- HPV Vaccines Are Reducing Infections, Warts — and Probably Cancer: An analysis covering 66 million young people has found plummeting rates of precancerous lesions and genital warts after vaccination against the human papillomavirus. (NYT, $)
Slow And Steady Claims A Check
- A new report published Friday says almost all Americans claim social security benefits at the wrong time, meaning they will miss out on a collective $3.4 trillion in benefits before they die.
- United Income, a money management firm providing financial advice to retirees, teamed up with former Social Security officials to simulate retiree decisions on when to claim benefits, along with factors that include income, wealth, taxes, health status and longevity. Their analysis found that 96 percent of retirees choose the wrong year to tap Social Security.
- While they can start their benefits as early as age 62, retirees could boost the size of their checks for every year they wait until age 70, when the maximum benefit accrues. The advantage in waiting is substantial: A person eligible for a $725 monthly check at 62 could get a $1,280 check if they wait to start at age 70. (Bloomberg)
- I retired at 34 with $3 million—here are 5 downsides of early retirement that no one tells you (CNBC) And a nice piece to accompany the previous one: How to Figure Out If That Personal Finance Advice Is Nonsense (Lifehacker)
Additional USA News
- Alabamians Defend Arrest of Woman Whose Fetus Died in Shooting (NYT, $)
- Under Siege And Largely Secret: Businesses That Serve Immigration Detention (NPR)
- ‘A betrayal’: Inside the bitter rift between Pelosi and Schumer over border bill (WaPo, $)
- Why Bill Barr Is So Dangerous: He is using the office he holds to advance his extraordinary lifetime project of assigning unchecked power to the president. (Atlantic)
- San Francisco Will Spend $600,000 to Erase History: The school board has voted to destroy public murals by a New Deal-era Communist. (NYT, $)
Gray Skies Are Gonna Clear Up (Statistically If You) Put On A Happy Face
- In the 1800s Charles Darwin was among the first to come up with what modern scientists later developed into the “facial feedback hypothesis.” That’s the idea that smiling can make you happier and frowning can make you sadder or angrier; i.e. by merely changing your facial expression you can heighten or even transform your mood.
- The notion that you can smile your way to happiness is still taught in psychology classes. So while working on his doctorate in social psychology, candidate Nick Coles led a recent study to examine whether positive facial expressions can actually create positive emotions, and contrarily, whether negative facial expressions can create negative emotions.
- The Coles team reviewed around 50 years of data, including the results of almost 300 experiments testing the facial feedback theory. What they found was that if smiling boosts happiness, it’s only by a teeny tiny bit. Past studies had produced disparate findings. A psychologist not involved in the recent Coles study said that could partially be because there are lots of different kinds of smiles. “It’s complicated,” she said. “Not all smiles are genuine smiles of joy.” (NPR)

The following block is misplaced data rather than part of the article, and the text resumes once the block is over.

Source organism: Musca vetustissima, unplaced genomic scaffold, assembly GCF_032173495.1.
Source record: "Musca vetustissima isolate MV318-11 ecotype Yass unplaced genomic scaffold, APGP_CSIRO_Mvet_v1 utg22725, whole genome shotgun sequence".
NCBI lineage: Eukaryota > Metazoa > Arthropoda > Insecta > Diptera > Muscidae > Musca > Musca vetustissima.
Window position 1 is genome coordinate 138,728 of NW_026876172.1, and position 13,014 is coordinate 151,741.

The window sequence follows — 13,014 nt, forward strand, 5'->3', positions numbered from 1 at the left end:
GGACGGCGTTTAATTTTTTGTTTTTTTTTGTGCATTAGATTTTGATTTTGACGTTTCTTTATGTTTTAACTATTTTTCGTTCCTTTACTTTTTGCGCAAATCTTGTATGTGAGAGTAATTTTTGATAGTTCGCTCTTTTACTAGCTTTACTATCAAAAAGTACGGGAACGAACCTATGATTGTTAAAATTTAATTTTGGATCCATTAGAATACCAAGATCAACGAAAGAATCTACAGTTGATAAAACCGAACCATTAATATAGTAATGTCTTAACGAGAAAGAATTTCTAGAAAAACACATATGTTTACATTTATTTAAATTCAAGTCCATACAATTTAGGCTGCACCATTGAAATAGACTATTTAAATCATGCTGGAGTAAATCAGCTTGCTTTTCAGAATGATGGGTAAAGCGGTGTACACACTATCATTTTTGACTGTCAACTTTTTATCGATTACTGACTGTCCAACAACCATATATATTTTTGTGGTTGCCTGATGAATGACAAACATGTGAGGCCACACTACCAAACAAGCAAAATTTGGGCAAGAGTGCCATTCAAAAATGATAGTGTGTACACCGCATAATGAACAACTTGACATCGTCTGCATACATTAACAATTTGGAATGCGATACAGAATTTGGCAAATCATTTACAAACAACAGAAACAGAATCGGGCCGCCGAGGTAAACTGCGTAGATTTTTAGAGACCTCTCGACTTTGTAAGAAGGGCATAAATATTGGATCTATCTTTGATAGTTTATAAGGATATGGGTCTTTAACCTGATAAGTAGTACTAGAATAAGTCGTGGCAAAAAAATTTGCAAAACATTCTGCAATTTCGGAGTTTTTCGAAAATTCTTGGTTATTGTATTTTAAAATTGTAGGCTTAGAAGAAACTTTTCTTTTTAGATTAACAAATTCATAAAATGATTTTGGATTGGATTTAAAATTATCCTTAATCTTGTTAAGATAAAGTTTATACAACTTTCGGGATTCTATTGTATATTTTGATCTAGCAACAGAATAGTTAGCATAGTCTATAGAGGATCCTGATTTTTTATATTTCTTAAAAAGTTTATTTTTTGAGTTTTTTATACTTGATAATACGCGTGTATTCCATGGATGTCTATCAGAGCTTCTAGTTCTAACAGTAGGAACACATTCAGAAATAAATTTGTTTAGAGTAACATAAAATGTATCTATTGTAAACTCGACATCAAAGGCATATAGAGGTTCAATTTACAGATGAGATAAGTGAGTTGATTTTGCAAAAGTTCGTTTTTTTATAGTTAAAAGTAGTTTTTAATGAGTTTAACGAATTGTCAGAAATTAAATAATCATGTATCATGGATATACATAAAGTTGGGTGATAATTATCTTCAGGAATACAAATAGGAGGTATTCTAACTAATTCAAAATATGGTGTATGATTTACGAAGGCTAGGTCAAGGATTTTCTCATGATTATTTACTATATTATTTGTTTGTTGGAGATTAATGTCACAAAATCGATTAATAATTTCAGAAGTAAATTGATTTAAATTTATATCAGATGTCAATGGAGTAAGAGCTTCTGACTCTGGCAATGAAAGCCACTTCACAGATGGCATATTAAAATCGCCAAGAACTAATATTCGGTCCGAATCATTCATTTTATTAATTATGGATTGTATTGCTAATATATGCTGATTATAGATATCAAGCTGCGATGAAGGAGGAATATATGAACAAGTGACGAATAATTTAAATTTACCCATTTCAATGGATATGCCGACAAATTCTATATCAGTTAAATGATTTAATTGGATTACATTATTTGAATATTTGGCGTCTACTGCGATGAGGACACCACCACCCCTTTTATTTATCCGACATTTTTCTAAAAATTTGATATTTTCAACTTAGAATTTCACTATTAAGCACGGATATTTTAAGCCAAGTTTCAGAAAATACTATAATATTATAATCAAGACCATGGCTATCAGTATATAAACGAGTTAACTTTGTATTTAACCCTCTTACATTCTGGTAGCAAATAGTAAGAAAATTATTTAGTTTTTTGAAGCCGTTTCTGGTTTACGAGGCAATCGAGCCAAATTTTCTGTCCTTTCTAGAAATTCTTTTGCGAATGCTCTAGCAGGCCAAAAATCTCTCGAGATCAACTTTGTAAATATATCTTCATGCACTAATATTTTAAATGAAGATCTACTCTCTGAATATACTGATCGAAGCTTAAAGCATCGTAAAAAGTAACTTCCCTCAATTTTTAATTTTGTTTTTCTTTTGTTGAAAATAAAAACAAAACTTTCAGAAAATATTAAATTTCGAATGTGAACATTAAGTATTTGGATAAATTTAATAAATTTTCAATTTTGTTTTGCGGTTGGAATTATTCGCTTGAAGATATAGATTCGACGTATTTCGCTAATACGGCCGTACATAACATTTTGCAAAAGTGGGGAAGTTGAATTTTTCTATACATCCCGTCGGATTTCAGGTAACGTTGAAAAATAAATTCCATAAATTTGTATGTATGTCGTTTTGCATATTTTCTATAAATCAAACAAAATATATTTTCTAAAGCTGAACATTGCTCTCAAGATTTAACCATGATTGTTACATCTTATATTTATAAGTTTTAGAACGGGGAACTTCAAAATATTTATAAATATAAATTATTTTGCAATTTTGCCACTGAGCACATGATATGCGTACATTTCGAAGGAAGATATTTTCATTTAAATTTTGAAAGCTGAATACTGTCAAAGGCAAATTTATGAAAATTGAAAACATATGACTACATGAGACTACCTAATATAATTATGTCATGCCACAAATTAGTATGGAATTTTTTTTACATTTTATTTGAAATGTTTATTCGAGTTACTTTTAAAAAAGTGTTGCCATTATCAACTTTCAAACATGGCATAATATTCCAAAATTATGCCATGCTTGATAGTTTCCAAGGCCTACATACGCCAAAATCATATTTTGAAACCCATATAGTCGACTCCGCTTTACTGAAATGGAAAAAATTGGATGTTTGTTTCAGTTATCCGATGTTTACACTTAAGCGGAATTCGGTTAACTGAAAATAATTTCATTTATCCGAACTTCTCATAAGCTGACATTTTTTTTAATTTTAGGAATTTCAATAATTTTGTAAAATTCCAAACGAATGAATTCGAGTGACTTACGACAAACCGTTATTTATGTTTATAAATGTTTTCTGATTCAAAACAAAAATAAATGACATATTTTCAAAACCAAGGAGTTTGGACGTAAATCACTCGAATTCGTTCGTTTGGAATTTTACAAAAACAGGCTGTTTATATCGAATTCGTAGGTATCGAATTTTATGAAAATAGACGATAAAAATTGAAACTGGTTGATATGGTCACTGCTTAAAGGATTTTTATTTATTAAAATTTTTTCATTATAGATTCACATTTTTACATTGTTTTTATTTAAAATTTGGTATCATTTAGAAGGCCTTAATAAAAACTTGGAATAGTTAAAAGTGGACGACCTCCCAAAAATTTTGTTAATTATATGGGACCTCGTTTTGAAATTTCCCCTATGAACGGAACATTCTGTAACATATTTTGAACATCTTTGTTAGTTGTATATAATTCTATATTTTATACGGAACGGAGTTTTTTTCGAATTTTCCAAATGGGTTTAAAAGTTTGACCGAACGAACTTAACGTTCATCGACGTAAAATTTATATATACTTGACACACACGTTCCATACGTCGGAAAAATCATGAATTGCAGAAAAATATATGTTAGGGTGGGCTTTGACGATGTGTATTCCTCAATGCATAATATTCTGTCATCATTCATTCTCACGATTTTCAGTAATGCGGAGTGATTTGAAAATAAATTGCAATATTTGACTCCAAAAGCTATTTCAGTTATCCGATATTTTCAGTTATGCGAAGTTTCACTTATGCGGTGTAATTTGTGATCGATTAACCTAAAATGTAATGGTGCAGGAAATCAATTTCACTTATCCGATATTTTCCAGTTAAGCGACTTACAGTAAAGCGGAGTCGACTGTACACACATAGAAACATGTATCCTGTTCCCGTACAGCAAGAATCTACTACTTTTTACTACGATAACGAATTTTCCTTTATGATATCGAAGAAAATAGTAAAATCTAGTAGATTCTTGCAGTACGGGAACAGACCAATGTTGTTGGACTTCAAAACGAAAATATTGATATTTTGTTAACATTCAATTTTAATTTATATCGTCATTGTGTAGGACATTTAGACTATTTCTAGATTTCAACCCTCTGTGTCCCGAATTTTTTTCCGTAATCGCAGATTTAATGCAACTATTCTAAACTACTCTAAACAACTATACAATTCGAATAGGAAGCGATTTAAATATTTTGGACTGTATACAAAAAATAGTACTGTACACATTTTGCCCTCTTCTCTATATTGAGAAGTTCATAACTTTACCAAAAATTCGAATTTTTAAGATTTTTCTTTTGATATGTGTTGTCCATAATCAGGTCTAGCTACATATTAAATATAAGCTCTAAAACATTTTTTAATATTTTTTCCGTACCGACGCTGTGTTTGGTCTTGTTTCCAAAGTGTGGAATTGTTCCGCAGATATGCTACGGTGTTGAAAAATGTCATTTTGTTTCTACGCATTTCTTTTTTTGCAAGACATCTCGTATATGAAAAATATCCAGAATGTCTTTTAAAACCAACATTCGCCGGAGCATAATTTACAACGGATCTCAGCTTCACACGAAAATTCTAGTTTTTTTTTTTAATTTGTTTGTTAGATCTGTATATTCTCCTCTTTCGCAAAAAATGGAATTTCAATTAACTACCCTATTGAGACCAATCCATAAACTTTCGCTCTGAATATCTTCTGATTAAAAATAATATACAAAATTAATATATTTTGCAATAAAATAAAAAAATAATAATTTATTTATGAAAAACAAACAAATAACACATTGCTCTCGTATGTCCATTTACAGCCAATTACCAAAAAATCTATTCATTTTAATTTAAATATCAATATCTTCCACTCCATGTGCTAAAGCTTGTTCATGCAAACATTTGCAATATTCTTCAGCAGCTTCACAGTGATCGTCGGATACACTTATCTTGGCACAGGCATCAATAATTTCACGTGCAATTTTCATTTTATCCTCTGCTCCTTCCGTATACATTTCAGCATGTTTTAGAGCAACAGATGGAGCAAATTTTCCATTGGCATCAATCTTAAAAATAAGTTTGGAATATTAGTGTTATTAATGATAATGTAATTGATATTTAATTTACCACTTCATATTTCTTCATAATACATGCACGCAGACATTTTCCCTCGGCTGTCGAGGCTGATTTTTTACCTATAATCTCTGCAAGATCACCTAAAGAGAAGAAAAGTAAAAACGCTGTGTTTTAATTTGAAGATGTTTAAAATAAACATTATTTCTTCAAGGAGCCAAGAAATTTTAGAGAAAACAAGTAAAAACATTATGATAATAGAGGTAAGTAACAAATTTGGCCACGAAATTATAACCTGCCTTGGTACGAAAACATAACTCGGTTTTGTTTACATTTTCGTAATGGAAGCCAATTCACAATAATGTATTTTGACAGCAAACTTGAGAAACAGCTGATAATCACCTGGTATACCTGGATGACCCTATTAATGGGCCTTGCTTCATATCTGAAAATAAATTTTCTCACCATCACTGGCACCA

- The Killers – Smile Like You Mean It (Official Music Video)
- The Century-Long Evolution of the U.S. Army Helmet: The long march from a steel pot to a ballistic wonder of engineering. (Popular Mechanics) Daily Pnut’s Tim Hsia hated the Army’s K-pod (Kevlar helmet). The ACH MICH was a massive improvement. But the worst thing about the helmet was not the weight. It was always the really nasty chin strap. Especially if one had to apply camouflage.
- Speaking of the military, Tim co-hosts a podcast. In the latest episode his co-host interviews two of his West Point classmates who are military veterans turned product managers: ‘The Operators’: Slack PM Lorilyn McCue and Google Senior PM Jamal Eason on becoming a product manager and PM best practices (TechCrunch) Tim likes Jamal (who doesn’t?) but will still include the links below.
- The complete list of alternatives to all Google products: Parallel universe for the super security conscious (Techspot)
- How to move from Chrome to another browser: If you want to make the switch (Verge)
- Companies are warning that earnings results are going to be brutal (CNBC) Brace yourself?
- The Paradox of Expertise: How range, not just specialization, preps us for success. (Psychology Today)
“The way to get started is to quit talking and begin doing.” – Walt Disney
“It had long since come to my attention that people of accomplishment rarely sat back and let things happen to them. They went out and happened to things.” – Leonardo da Vinci